Monday, 27 October 2014

NaNoWriMo (National Novel Writing Month)

If I don't post regularly for a few weeks, it's because November is National Novel Writing Month.

Known for short as NaNoWriMo, this began as a challenge between friends to write a novel in a month. The idea spread and was put online as a means of keeping everyone in touch. Now, hundreds of thousands of people all over the world take part every year.

I have taken part several times, but only succeeded last year, with the rewrite of my science fiction novel Flight of the Kestrel: Intruders. However, I have several partly-written novel drafts to work on. I am preparing to take part again this year, with another science fiction novel called Rayt.

The challenge is to write 50,000 words in 30 days. You are allowed to plan, outline, research, build characters etc., in advance, but you don't write one word of the novel until 1st November.

Then it's an average of 1,666 words a day, every day. So I'm going to be really busy.

Monday, 20 October 2014

Fascinating Facts: William Rufus

What do you know about William Rufus?

Who?

William Rufus was the son of William the Conqueror, and succeeded him as king.

Fascinating Facts: William II (Rufus) [1087-1100]
William Rufus seal
(Wikimedia)
  • Third son of William the Conqueror, he was never expected to rule. He ruled England and his brother Robert Curthose inherited the dukedom of Normandy.
  • He was rough, outrageous and immoral, and probably bisexual.
  • He dressed like a dandy and grew his red hair long down his back like a woman's. His red hair earned him the nickname 'Rufus'.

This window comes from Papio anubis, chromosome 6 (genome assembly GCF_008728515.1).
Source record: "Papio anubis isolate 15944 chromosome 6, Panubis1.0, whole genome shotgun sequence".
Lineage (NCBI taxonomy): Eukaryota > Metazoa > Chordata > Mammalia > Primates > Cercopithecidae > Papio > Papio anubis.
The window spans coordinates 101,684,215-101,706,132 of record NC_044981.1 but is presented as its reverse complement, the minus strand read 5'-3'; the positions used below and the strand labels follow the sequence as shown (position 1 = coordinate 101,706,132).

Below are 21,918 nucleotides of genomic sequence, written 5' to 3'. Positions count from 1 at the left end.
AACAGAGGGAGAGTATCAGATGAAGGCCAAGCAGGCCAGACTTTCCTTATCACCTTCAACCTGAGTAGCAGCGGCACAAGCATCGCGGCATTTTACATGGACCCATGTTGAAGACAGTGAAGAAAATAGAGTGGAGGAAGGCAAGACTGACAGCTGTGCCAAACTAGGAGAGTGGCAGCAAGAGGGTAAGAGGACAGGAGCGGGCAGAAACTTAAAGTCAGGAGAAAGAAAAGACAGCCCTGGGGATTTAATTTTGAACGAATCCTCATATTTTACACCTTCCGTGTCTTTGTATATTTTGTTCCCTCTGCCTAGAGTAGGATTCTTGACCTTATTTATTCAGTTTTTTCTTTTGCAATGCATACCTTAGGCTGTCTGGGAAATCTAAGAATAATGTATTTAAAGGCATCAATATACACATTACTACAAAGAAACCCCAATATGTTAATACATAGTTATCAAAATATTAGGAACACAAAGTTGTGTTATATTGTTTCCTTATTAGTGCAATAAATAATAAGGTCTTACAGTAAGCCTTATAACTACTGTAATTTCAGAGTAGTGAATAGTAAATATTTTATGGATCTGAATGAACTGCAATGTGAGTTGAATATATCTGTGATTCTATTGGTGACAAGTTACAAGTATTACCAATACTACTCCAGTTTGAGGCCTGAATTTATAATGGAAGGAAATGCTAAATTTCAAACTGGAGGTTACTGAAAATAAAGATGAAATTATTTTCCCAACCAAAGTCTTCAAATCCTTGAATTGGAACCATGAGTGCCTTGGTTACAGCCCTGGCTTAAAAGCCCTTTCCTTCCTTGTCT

• In memory of his father he raised a costly monument in gold and silver studded with jewels.
  • When he moved from place to place with his huge entourage they stripped the countryside of food and wagons, and raped and pillaged like it was enemy territory.
  • When he was 33 he became dangerously ill and thought he was dying. He confessed his sins and promised to change for the better. He got better and forgot it all.
  • One day he went out to shoot game, and was struck in the heart by an arrow, dying instantly. It was speculated that a hunting death a few months before had given assassins the idea, but it was never proven.
 The plaque on this monument reads: "Remember King William Rufus who died in these parts then known as Truham whilst hunting on 2nd August 1100"
(Wikimedia)

Monday, 13 October 2014

New Book: Magna Carta Demystified

I mentioned on my other blog in July that I had submitted a book pitch to a publisher. I was really excited. 

Although their website said submissions would be acknowledged and decisions given in 3-4 weeks, I heard nothing. I resubmitted, and still heard nothing. Now I have discovered that their Twitter account has not been used since July. Just my luck!

They were a very good fit with my proposal, too. They have (had) a series called Bitesize History, and my proposal was a book about the Magna Carta for the layman. I have now sent the pitch to another publisher, but I haven't had an acknowledgement from them either. Oh well.